Trudie Reed of legendary Reed Valley Orchard introduced me to Mutsu apples one Saturday at a long ago Lexington Farmers Market. I look forward to them each year. They aren’t great beauties, really. Sometimes they grow to be giants. I like their firm texture and sweet-tart flavor. Chill them, slice them, and spread with a little almond or peanut butter. Pair them with other Kentucky fall goodness and make Kentucky Fall Apple Salad. The recipe is below the photo. It’s also handy here in Savoring Kentucky’s Recipes section any time.
Kentucky Fall Apple Salad
I developed this salad one fall when Reed Valley Orchard’s Stayman Winesap, Mutsu and Gold Rush apples filled my house. I wanted sweet-tart apple crunch, tang, Kentucky nuts, and no goopy mayonnaise*. Bingo!
1 or 2 limes, zest grated if you like extra citrus punch
1 cup fresh hickory nuts, black walnuts, or pecans, toasted and finely chopped
8 fine, firm fall apples, diced with skins on: Gold Rush, Mutsu, or Stayman Winesap work well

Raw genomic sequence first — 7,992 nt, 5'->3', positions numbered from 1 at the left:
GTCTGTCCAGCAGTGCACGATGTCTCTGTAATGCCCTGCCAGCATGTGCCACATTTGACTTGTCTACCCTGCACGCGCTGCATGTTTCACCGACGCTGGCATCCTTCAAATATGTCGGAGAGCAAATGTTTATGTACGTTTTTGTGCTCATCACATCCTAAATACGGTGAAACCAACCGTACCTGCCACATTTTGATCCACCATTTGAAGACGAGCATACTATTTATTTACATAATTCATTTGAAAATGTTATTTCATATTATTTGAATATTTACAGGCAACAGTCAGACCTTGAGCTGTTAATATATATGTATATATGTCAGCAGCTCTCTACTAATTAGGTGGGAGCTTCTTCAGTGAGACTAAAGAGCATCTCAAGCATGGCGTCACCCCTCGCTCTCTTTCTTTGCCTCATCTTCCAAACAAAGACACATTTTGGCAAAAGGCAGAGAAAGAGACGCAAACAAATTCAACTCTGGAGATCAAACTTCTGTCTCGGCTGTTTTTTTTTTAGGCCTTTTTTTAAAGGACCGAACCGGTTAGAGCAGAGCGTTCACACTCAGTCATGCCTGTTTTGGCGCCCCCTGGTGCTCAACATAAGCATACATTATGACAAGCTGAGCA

4 stalks crisp celery, finely chopped
1/2 cup golden raisins
1/3 cup dried cranberries or dried sour cherries (chop these lightly if you like)
1/2 cup fresh mint, sliced fine
2 Tablespoons neutral oil like grape seed, or a nut oil like pecan, walnut, or hazelnut if you like
2 teaspoons Kentucky sweet sorghum syrup (omit or add more at your option)
1 tablespoon prepared horseradish (the kind with nothing but horseradish, or just horseradish and vinegar; no cream or oil)
Squeeze the juice from one lime into a large work bowl.
As you dice apples, put the dice in the work bowl and toss to coat with lime juice to keep the apples from browning.
Add the chopped celery, pecans, golden raisins, dried cranberries or cherries, fresh mint and lime zest, if using.
Stir together the oil, sorghum, and horseradish.
Add the oil mixture to the apple mixture and toss thoroughly.
Taste and adjust to suit the apples and your preferences.
· Want it more tart? Squeeze half or all the second lime and add it.
· Want it sweeter? Add more sorghum.
· Want more zing? More horseradish.
· Want more color? More cranberries or celery, or both.
Garnish with extra mint, curls or lime peel, rose petals or fall marigold blossoms from your garden.
* According to my (still true) Mayo Manifesto, I enjoy mayonnaise a great deal, sometimes with apples—provided I make the mayo myself. My current favorite recipe is J. Kenji López-Alt’s Two Minute Mayonnaise. I use a lot more lemon juice than he prefers.